Friday Jan 31 saw guitar jazz great Gene Bertoncini play at the University of
South Carolina Spartanburg in Spartanburg, SC. Starting a few minutes late at
7:40, Bertoncini played to an intimate crowd in the Recital Hall in the
Performing Arts building. He is desribed by jazz writer Jim Merod as "That rare
musician who brings an instant smile to the hippest music lover's face and
toe-tapping complicity from everyone else."
Before he arrived the crowd of about 70 sat quietly, talking to each other in
hushed, reverent tones. The majority of the crowd was of "professor age", but a
sprinkling of students were in attendance as well. When he walked in, the crowd
grew quiet in anticipation.
Starting out with, "I'll have what she had" from the movie soundtrack "When Harry
met Sally" he quickly pleased the crowd. He sat hunched over his guitar, peering
intently at the strings, his hands flowing through the chords and over the
strings seemingly effortlessly. Occasionally he would look and peer into the
audience as if to see where his approval rating was, then with a knowing smile he
would return to the song at hand. He went directly from one piece to the next,
stopping only every three to four songs to introduce the next set. The audience
obviously appreciated his skill, with several smiling knowingly at the more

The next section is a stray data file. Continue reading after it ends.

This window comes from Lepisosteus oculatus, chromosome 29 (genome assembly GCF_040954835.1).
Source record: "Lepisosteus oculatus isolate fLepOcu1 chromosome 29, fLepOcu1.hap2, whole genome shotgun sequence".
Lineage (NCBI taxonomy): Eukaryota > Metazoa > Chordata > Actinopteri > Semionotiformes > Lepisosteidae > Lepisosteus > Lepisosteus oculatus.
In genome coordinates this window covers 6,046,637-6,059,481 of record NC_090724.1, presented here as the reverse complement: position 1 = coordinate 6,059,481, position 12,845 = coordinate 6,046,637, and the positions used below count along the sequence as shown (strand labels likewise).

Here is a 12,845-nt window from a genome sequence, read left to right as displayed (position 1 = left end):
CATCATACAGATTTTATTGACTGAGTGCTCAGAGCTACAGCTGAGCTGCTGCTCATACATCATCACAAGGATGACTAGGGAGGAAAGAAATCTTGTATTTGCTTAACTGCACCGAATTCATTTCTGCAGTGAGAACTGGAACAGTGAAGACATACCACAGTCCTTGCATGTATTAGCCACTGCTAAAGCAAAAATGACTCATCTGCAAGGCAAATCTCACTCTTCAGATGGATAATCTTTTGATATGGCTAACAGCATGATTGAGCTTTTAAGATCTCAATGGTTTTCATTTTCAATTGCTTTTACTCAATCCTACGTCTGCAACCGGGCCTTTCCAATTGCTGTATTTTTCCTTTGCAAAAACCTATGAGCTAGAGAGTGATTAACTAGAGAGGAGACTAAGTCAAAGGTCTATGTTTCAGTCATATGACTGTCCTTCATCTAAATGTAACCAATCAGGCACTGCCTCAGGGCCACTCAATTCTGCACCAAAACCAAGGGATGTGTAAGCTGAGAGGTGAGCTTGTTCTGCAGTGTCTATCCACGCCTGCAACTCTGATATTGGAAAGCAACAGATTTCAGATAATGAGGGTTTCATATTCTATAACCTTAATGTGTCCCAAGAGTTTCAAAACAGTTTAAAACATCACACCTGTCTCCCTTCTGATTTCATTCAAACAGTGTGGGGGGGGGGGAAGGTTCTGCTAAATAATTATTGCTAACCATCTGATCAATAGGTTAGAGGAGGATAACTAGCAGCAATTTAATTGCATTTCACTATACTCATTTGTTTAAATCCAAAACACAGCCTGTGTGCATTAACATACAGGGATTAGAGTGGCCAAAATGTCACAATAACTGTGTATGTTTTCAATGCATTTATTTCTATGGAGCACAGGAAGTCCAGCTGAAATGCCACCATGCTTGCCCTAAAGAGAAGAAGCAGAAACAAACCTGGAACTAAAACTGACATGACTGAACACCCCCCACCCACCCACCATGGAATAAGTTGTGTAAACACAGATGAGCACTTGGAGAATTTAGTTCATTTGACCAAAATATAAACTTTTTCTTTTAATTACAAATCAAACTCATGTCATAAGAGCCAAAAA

complex riffs and others nodding their head contentedly to the beat.
Then switching from his acoustic guitar to his, "Rock and Roll guitar", which
looked not unlike the guitar often seen in Chuck Berry's hands (Ed. Note: Gene
plays a D'Angelico), he livened up the tempo of the music. This displayed a
remarkable ability to make the audience bob their heads along to the beat. After
soliciting requests from the audience, he started off into three of them amidst
nods and claps of appreciation from the audience.
Finally finishing out with what appeared to be a rendition of "Edelweiss",
Bertoncini closed out the show to a very satisfied crowd.
Gene Bertoncini was born in New York City in a year which he disclosed but
forbade to be printed. He started guitar lessons at the age of seven and said
that he "had a knack for it. It is a great thing to be good at something enough
to spend the rest of your life doing it." He listed some of his musical
influences as Benny Goodman, Lena Horne, and Tony Bennet, several of which he has
played with. When asked what he found to be the most attractive in jazz he
responded with, "It is the improvisation, the free element. Jazz has it's own
vocabulary, it's own dialect." Bob Patterson, Editor of Jazz Guitar ONLINE,
described Gene Bertoncini as, " A great classical and jazz player. In fact, he
is one of the few who play excellent jazz on nylon string" Additionally, he told
how enjoyable his concerts were. "It is something you should not miss".
When the subject of Jimi Hendrix was broached he said, "He was a unique artist,
he knew how to play the amplifier well. I didn't really care for his music
though". At this point he grasped me by the shoulder and spoke. "It wouldn't be
right for me to say I disliked something. He was interesting and had his own
unique way of playing the guitar..it was just the style I didn't care for." He
was soft spoken man, but the fire of intensity gleamed brightly behind his eyes.